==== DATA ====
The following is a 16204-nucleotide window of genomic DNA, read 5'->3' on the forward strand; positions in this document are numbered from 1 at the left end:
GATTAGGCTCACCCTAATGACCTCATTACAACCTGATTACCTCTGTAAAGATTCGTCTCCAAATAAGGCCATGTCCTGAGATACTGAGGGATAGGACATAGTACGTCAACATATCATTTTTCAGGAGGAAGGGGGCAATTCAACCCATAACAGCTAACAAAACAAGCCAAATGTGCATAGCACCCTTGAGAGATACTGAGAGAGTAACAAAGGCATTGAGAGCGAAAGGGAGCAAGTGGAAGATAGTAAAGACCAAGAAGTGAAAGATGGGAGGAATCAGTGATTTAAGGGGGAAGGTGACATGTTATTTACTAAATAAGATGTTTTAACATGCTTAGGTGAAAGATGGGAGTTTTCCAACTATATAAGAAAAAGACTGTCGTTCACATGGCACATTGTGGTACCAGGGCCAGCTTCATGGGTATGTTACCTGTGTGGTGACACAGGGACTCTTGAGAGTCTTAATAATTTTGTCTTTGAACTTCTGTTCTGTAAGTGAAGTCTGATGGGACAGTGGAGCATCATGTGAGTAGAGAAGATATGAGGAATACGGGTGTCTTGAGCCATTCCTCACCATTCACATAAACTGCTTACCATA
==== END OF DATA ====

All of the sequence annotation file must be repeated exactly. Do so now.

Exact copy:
The following is a 16204-nucleotide window of genomic DNA, read 5'->3' on the forward strand; positions in this document are numbered from 1 at the left end:
GATTAGGCTCACCCTAATGACCTCATTACAACCTGATTACCTCTGTAAAGATTCGTCTCCAAATAAGGCCATGTCCTGAGATACTGAGGGATAGGACATAGTACGTCAACATATCATTTTTCAGGAGGAAGGGGGCAATTCAACCCATAACAGCTAACAAAACAAGCCAAATGTGCATAGCACCCTTGAGAGATACTGAGAGAGTAACAAAGGCATTGAGAGCGAAAGGGAGCAAGTGGAAGATAGTAAAGACCAAGAAGTGAAAGATGGGAGGAATCAGTGATTTAAGGGGGAAGGTGACATGTTATTTACTAAATAAGATGTTTTAACATGCTTAGGTGAAAGATGGGAGTTTTCCAACTATATAAGAAAAAGACTGTCGTTCACATGGCACATTGTGGTACCAGGGCCAGCTTCATGGGTATGTTACCTGTGTGGTGACACAGGGACTCTTGAGAGTCTTAATAATTTTGTCTTTGAACTTCTGTTCTGTAAGTGAAGTCTGATGGGACAGTGGAGCATCATGTGAGTAGAGAAGATATGAGGAATACGGGTGTCTTGAGCCATTCCTCACCATTCACATAAACTGCTTACCATA